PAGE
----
What is a Cash Flow Statement and Why Do You Need One?

As you likely know, cash is a big factor in the current and future business plans for all business owners. From startup and everyday operating costs to growth and expansion costs, cash is the lifeblood of a business. That’s why it’s imperative that you monitor what is commonly referred to as “cash flow,” but how?

First… what is cash flow?

To put it simply, cash flow is the journey of financial assets into and out of your business. Things such as the sale of items and services, lines of credit, loans, or the sale of any assets can all be considered an “inflow” of cash. Business expenditures (payroll, utilities, mortgage or rental fees), business purchases (equipment, supplies), or loan repayments can all be considered “outflow.” Sounds easy enough, right? While the concept is one that’s fairly straightforward, how to make sense of it and create short and long-term strategies form it can often seem daunting. By preparing a cash flow statement, or cash flow analysis, you will be able to keep tabs on your finances and effectively plan for the next quarter or year to come.

Creating a Cash Flow Statement

One of the primary reasons to create a cash flow statement is to gain insight about your spending and expenses by documenting and keeping a history of cash flow on a monthly or quarterly basis. To do this, you will need to include cash flow analysis regarding the following information:

  • Cash Flow from Operations: This part of a cash flow analysis comes from the regular ebb and flow of your business and focuses on the net income (revenue minus the costs of goods, expenses, taxes, etc.). Also included in this portion of your cash flow analysis should be non-cash expenses such as depreciation, adjustments made for losses or gains, and changes in all of your current assets and liabilities. Consider operations cash flow as the money that is generated internally.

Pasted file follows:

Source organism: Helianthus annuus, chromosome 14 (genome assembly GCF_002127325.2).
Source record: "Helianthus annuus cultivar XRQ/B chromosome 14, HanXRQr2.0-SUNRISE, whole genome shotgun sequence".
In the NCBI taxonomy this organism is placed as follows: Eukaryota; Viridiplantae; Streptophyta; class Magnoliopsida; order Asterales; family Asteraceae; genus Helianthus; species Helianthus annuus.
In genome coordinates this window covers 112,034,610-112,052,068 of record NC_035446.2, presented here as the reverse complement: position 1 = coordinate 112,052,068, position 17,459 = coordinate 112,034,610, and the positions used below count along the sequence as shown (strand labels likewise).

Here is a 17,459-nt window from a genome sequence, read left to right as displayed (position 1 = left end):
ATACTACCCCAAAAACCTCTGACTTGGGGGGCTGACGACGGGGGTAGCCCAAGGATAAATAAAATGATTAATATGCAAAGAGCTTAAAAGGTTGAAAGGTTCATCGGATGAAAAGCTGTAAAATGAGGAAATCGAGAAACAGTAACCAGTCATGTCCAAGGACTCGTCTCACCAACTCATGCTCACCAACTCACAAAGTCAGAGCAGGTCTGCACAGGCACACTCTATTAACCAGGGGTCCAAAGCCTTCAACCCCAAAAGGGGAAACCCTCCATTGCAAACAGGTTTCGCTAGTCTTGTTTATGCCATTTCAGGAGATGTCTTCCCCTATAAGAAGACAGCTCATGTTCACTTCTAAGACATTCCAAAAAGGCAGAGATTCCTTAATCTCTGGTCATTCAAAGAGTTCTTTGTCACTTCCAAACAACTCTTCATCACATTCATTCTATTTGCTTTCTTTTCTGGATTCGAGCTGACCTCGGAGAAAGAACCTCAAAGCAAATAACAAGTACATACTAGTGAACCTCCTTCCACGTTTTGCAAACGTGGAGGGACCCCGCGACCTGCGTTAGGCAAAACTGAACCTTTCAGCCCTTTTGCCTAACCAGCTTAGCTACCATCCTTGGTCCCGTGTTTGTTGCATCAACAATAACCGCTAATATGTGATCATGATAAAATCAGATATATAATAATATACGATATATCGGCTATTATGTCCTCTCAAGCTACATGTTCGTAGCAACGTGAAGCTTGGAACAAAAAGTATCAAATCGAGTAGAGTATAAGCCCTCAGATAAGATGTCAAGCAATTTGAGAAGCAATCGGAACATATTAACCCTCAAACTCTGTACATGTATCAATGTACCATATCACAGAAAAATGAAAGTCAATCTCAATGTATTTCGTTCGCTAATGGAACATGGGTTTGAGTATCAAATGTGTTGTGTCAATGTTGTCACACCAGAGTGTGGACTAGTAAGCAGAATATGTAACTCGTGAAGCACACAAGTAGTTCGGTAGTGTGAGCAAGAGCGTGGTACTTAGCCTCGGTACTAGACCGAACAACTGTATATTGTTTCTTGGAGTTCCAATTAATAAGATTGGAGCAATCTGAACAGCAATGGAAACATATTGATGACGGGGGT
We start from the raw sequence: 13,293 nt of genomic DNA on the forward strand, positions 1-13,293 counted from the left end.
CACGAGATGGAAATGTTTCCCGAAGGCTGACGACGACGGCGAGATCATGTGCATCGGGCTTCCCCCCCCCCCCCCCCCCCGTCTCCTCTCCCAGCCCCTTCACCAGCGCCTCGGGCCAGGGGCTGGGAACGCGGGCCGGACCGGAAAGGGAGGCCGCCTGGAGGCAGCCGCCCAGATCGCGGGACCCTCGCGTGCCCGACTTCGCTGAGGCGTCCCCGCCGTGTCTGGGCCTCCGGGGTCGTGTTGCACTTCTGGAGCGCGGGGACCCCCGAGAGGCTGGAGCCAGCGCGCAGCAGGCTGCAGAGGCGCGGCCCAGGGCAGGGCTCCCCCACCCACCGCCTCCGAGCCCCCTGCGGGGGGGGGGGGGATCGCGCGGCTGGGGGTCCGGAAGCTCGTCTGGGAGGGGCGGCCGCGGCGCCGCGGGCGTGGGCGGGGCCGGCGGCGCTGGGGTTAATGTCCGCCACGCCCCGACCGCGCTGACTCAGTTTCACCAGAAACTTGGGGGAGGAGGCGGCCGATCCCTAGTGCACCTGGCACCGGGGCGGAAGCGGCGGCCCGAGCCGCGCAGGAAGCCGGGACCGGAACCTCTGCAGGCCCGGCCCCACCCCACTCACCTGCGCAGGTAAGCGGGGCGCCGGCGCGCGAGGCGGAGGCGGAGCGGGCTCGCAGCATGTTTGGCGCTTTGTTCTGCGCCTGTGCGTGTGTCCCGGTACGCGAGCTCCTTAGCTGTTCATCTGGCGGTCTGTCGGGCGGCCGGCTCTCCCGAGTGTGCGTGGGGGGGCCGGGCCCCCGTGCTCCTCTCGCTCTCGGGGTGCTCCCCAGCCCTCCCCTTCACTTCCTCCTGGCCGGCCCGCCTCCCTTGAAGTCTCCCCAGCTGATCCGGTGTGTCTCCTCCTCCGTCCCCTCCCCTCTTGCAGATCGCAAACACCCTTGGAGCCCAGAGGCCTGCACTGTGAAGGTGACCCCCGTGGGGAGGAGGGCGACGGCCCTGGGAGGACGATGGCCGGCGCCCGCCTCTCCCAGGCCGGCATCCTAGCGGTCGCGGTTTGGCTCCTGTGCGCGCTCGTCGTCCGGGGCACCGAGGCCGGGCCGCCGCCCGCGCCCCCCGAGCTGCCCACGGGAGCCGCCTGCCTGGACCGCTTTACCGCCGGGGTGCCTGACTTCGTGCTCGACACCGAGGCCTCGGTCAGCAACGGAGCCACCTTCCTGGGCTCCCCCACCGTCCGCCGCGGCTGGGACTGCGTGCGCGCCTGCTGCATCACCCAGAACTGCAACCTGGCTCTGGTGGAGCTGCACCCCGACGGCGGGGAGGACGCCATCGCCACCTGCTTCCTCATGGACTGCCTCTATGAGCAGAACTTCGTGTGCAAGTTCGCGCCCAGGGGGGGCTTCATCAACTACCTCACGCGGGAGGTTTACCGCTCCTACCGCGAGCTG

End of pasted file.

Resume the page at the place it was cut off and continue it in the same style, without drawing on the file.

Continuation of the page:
• Cash Flow from Financing: The financial portion of your cash flow statement includes items like loan or credit line obligations (repayment from borrowing money), issuing or buying back stock, and any cash dividends. Eventually, your cash flow analysis will help you determine the impact (positive or negative) of your financial actions. This will help you make more informed decisions in the months, quarters, and years to come.


  • Cash Flow from Investing: In many ways, your business is one giant investment, but in this particular case, we’re referring to non-current assets. These are assets that will add value to your company over time, but during the current cash flow statement, their value can’t be fully realized. When you think about what to include in the investment cash flow portion of your statement, consider things like marketing and brand recognition expenses, purchases of equipment or intellectual property, or any goodwill efforts you’ve made.


By including the three breakdowns above, you’ll be able to create a complete picture of your financial standings. Regular cash flow analysis is a vital part of staying in touch with your business and determining your next course of action.

Are you a small business that is looking to outsource your accounting? If you need help managing any aspect of your business’s or nonprofit’s finances, we want to hear from you. Call us at (301) 913-0008 or email info@goldingroup.biz to make an appointment.